Updated at: 05/03/2015 at 1:43 pm
When you see the word “infrastructure”, the first thing conjured in most people’s minds is roads, bridges and rail. These are, after all, the most visible portion of the A$100 billion of infrastructure that the nation is currently investing in.
But there is another kind of infrastructure that is just as critical to Australia’s economy and future which you probably haven’t heard of. That is the national infrastructure that underpins our scientific research and development.
Over the past decade the nation has invested A$2.5 billion in national research infrastructure investment across a diverse range of 27 facilities.
These include telescopes that allow astronomers like myself to undertake internationally significant scientific research. As well as leading edge imaging devices that enable companies like Cochlear to remain at the forefront of their industry.
Another example is the Integrated Marine Observing System. This provides valuable observations used for predicting everything from where the wreckage of missing Malaysia Airlines flight MH370 may have drifted, to information used to predict the seasonal forecasts so valuable for Australia’s farmers.
Much of this infrastructure was provided through the National Collaborative Research Infrastructure Strategy (NCRIS) announced in 2006 by the then Minister for Education, Science and Training, Julie Bishop. It was an innovative five year program that strategically invested in research infrastructure in a coordinated way across the nation.
Widely applauded across the sector, the initiative lost momentum under Labor starting in 2011, when it was not funded.
Instead, a band-aid solution was applied in 2012, funded by money destined for universities, to keep facilities from shutting down. This piece-meal approach was extended through a short-term program to fund operations available for the 2013-14 financial years.
Framework for science
Many scientists have commented on the loss of the strategic value embedded in the original NCRIS program, including myself and Peter Doherty in 2013.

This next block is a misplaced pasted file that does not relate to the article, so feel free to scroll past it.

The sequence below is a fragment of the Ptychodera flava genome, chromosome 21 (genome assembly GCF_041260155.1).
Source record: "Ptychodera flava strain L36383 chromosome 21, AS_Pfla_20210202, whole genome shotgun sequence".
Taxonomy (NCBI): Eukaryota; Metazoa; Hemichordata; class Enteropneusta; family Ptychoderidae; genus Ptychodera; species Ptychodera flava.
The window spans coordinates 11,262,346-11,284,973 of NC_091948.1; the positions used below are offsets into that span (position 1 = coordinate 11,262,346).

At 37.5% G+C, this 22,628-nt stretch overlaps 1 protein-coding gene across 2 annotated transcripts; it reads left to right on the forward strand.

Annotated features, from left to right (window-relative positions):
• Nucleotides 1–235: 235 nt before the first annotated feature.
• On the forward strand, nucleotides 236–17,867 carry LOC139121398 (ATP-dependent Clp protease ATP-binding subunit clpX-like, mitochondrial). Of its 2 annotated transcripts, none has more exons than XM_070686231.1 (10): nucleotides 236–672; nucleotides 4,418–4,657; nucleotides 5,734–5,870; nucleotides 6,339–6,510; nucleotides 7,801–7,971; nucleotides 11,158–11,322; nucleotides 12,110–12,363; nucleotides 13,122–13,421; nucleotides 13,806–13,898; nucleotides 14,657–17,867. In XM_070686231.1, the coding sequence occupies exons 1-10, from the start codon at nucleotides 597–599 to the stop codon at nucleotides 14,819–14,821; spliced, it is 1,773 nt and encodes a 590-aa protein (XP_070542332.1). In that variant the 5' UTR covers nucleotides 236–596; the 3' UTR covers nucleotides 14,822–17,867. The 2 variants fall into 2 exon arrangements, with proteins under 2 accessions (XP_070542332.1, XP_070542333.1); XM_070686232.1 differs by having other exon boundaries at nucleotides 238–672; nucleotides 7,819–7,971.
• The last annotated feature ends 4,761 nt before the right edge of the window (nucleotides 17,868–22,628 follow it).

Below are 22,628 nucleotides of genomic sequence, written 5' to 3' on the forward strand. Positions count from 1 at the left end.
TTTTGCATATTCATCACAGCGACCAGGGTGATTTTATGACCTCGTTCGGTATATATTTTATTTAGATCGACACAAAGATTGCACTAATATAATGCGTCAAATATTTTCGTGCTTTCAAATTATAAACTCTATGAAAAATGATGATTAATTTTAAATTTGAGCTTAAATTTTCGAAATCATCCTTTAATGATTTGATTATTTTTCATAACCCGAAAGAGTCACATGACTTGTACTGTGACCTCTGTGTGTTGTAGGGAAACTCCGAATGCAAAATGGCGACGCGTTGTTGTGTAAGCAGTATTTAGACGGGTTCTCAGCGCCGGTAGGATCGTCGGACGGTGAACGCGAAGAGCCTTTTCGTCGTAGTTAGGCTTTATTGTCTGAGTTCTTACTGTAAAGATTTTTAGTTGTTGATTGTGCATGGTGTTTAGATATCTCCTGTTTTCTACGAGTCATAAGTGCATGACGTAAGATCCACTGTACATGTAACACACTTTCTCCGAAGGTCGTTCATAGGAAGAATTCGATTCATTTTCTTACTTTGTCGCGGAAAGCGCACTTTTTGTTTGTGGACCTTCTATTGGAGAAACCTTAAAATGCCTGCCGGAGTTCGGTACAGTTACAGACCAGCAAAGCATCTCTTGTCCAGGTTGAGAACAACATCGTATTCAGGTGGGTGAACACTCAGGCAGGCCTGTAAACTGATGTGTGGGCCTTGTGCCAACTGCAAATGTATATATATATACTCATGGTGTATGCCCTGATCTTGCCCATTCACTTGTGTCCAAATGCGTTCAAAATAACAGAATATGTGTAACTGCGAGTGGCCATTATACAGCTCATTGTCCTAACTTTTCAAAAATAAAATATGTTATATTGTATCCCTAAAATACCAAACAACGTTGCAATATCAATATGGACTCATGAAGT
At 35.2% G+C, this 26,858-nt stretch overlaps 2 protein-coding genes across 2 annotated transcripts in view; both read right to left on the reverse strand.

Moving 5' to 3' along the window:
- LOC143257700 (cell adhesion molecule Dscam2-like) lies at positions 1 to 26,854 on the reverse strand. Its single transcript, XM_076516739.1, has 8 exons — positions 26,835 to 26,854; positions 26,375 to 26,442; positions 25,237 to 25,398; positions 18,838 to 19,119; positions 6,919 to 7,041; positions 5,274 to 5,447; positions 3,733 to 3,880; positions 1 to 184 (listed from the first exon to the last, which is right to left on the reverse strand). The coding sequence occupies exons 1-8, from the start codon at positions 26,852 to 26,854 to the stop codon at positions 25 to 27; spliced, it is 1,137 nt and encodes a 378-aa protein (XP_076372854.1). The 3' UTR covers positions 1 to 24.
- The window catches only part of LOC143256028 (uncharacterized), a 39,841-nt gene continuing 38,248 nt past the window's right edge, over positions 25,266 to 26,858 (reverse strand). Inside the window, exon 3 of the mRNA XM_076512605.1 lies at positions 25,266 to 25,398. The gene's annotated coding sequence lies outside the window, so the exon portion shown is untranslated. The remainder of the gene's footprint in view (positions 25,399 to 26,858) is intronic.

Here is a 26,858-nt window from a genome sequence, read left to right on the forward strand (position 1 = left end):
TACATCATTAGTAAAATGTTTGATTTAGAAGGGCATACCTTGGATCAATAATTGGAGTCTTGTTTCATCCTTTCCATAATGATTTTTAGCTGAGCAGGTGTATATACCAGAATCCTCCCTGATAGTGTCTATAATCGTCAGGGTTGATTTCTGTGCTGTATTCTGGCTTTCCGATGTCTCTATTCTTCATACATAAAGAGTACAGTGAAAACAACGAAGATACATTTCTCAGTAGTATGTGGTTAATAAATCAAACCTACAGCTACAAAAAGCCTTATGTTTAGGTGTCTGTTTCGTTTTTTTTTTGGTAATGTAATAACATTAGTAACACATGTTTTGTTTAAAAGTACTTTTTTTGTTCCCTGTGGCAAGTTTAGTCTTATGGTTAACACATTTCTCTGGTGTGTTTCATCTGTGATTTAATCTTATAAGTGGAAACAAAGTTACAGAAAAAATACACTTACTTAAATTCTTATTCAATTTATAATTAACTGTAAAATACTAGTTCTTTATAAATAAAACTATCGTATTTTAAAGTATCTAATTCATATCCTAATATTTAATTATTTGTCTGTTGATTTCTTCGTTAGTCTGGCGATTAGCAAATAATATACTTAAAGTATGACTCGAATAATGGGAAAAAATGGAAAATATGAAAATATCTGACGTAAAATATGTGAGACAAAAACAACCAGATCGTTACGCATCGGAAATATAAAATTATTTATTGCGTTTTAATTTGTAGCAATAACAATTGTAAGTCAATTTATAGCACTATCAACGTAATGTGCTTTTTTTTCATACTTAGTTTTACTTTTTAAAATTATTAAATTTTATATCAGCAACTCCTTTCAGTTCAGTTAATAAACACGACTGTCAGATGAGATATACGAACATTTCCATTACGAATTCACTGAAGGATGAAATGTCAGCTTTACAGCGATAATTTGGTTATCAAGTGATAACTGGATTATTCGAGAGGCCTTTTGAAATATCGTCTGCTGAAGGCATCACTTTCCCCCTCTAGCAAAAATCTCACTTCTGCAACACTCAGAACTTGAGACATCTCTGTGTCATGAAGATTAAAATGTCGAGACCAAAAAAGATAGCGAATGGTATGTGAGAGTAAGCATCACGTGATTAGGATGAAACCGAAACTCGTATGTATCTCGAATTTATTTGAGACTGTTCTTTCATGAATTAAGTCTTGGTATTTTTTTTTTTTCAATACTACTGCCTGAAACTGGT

However, the community was positively reassured when in 2014, as part of its first budget, Minister Christopher Pyne announced A$150 million for NCRIS for 2015-16 to allow the research infrastructure of the nation to continue to operate. And, very importantly, this created a path to the future by initiating Review of Research Infrastructure chaired by Philip Clark AM. This panel is expected to provide an interim report in a few weeks and deliver its final report in May.
It is the supreme hope of the research community that this report will once again provide the framework for a long-term strategic investment strategy for the nation that the government can invest in.
It is therefore almost unthinkable that the community now finds itself on the verge of calamity. The A$150 million of funds, promised in the 2014 Budget, have not been released by the Government due to the release being linked to the passage of the Higher Education Bill.
There is less than five months until insolvency for some facilities, and no sign that the higher education reforms will pass, despite their support from the higher education sector. Thus panic is beginning to creep into many of 27 research facilities, with key members of staff becoming increasing unsure of their future.
As they should be. Some facilities will need to start terminating their employees at the end of the month to ensure their balance sheets add up in June. These are highly skilled workers whom you cannot just recruit with an advert on Seek, so we are already losing significant capacity.
Funding science into the future
Catastrophe is if we still do not have a resolution before the 2015 budget in May. At this point it will be necessary for a wholesale winding down of the nation’s scientific infrastructure capability.
And just like if a key infrastructure provider, such as Telstra, needed to shut down and quit providing services, the damage will be immense. This will not just be to the facilities themselves, but to the nation as a whole, through the effects on the A$30 billion of R&D spent each year and the 35,000 people which depend on the infrastructure provided.
Higher education needs to be reformed, although I am concerned by the current proposal. However, my discussions with cross bench senators suggest that the prospects of any higher education reform package passing the Senate before May are low.
This is why the Research Alliance, a group of scientific, research and university bodies, today have written an open letter calling on the prime minister Tony Abbott to honour the government’s commitment to this infrastructure program.
Our national research infrastructure needs an urgent solution independent of the higher education reform package, and I beg the Senate and the government to find a solution.
The cost of not doing so will dwarf the A$150 million one-off payment this year.
This article was originally published on The Conversation.